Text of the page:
WHAT IS THE CUTOFF DATE FOR SENDING IN MY ITEM? Our cutoff for receiving items is August 7th. This allows us enough time to inventory the items, determine which auction they go in, photograph them, and write descriptions. As you can imagine, we have a lot of work to do and cannot leave many items until the last minute. On a case-by-case basis we can make exceptions, such as if we make other arrangements for your item because it is being driven to Wisconsin. Other than that, August 7th!

WHEN ARE THE AUCTIONS? The Whooping Crane festival will be held the weekend of September 12th, 2015. There will be a dinner on Friday night, 9/11, at which there will be both a silent and live auction, each featuring a small number of items. On Saturday, at the festival, there will be a large silent auction. The online (FaceBook) auction will open on 9/1 and close on 9/25.

WHAT IF I DON’T USE FACEBOOK – CAN I STILL PARTICIPATE IN THE ONLINE AUCTION? FaceBook is our best online venue as there are large numbers of supporters communicating regularly there. To bid on FaceBook, you can either set up an account there temporarily, just for the auction, and then close it afterwards, or have a friend who DOES use FaceBook submit your bids.

WHAT IF MY ITEM DOESN’T SELL AT ONE OF THE AUCTIONS? We have never had an “orphaned item” at prior auctions, but in that unlikely event, we will donate the item to a worthy charitable organization in the Princeton, WI area.

Any other questions can be emailed to JBellemer(AT)

Photos From This Morning

When we released 3 &4-14 this morning at the White River Marsh SWA, 4-12 was calling off in the distance.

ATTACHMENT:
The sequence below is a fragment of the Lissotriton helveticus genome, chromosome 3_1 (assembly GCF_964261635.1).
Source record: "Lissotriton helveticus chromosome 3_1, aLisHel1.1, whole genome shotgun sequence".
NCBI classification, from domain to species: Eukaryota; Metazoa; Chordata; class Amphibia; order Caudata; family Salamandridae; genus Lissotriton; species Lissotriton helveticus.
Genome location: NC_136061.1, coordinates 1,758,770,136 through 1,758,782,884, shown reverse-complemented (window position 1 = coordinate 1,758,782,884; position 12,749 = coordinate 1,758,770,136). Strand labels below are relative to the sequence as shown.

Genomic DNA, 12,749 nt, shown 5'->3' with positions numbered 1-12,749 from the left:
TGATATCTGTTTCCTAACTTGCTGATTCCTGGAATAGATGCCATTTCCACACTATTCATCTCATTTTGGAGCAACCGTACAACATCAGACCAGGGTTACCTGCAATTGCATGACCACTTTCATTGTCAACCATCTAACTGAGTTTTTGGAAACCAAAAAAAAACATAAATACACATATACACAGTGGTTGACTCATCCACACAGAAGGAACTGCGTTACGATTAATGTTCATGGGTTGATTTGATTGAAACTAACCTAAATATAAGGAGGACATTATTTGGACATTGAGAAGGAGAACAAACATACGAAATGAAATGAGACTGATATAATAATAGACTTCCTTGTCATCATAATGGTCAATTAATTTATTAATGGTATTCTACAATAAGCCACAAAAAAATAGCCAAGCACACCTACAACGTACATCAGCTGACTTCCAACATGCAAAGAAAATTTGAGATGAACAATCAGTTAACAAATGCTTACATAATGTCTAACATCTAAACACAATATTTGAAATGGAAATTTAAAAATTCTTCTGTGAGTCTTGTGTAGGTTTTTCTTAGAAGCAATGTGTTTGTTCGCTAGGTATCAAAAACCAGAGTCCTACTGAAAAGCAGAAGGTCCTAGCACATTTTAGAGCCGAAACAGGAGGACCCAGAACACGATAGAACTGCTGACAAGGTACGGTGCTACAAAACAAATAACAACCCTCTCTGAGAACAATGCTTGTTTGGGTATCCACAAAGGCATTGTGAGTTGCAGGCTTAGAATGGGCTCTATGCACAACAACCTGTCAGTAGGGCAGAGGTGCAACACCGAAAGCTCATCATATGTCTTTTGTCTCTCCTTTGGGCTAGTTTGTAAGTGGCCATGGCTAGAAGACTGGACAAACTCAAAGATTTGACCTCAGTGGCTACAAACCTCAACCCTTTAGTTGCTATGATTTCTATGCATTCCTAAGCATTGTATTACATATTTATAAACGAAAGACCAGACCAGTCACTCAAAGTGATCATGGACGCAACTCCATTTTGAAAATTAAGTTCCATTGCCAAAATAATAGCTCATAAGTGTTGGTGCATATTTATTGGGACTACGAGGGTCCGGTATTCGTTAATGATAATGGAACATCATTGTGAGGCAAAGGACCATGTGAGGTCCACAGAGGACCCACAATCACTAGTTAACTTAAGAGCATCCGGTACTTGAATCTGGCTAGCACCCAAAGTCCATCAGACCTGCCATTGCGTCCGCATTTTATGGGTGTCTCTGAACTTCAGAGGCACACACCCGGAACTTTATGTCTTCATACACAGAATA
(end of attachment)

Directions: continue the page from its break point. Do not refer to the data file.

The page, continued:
It never ceases to amaze me how much that sound carries over a marsh.

The two youngsters took couple tentative steps together footing and then launched into the air immediately.

They flew out over their former pen site and then circled back and flew over our heads, eventually disappearing into the fog to the south.

As we were breaking down the two crates, I glanced back to the grass training strip and there they were, standing in front of the pen…


3-14 stepping out. Photo: Doug Pellerin


4-14 makes his exit. Photo: Doug Pellerin


Off they go...


Photo: Doug Pellerin

6:10 pm to 5:36 am

Nothing is ever easy. After getting very lucky finding number 3-14 in an accessible ag field rather than her very remote roosting site. And capturing number 4-14 just as coyotes were stalking him, we thought our drive north would be a simple task of staying awake.

We planned to dismantle the pen and leave it at the Crab Orchard refuge because it is a burden on our old tracking van. We will have to retrieve it at some point but we’ll do that with a heavier truck. We thought that was a safer option than risking a breakdown with our cargo of birds.

The refuge staff were generous in assigning us a parking space at their visitors center and they gave us a key to the gate.

But once the trailer and birds were loaded we found that the key didn’t work. So we had to return it to the set-up site and call to let them know they would have to move it for us. Again they were very accommodating.

We left at 6:10 pm and hit rain most of the way. I was driving the van with 3 & 4-14. I had the AC on full blast to ensure they didn’t overheat in their crates, which meant I wore gloves and a coat with the hood pulled up. I even tucked my pant cuffs into my socks to stop the cold air from running up my legs.

Heather was driving our Dodge diesel pulling the 30 foot aircraft trailer loaded with trikes.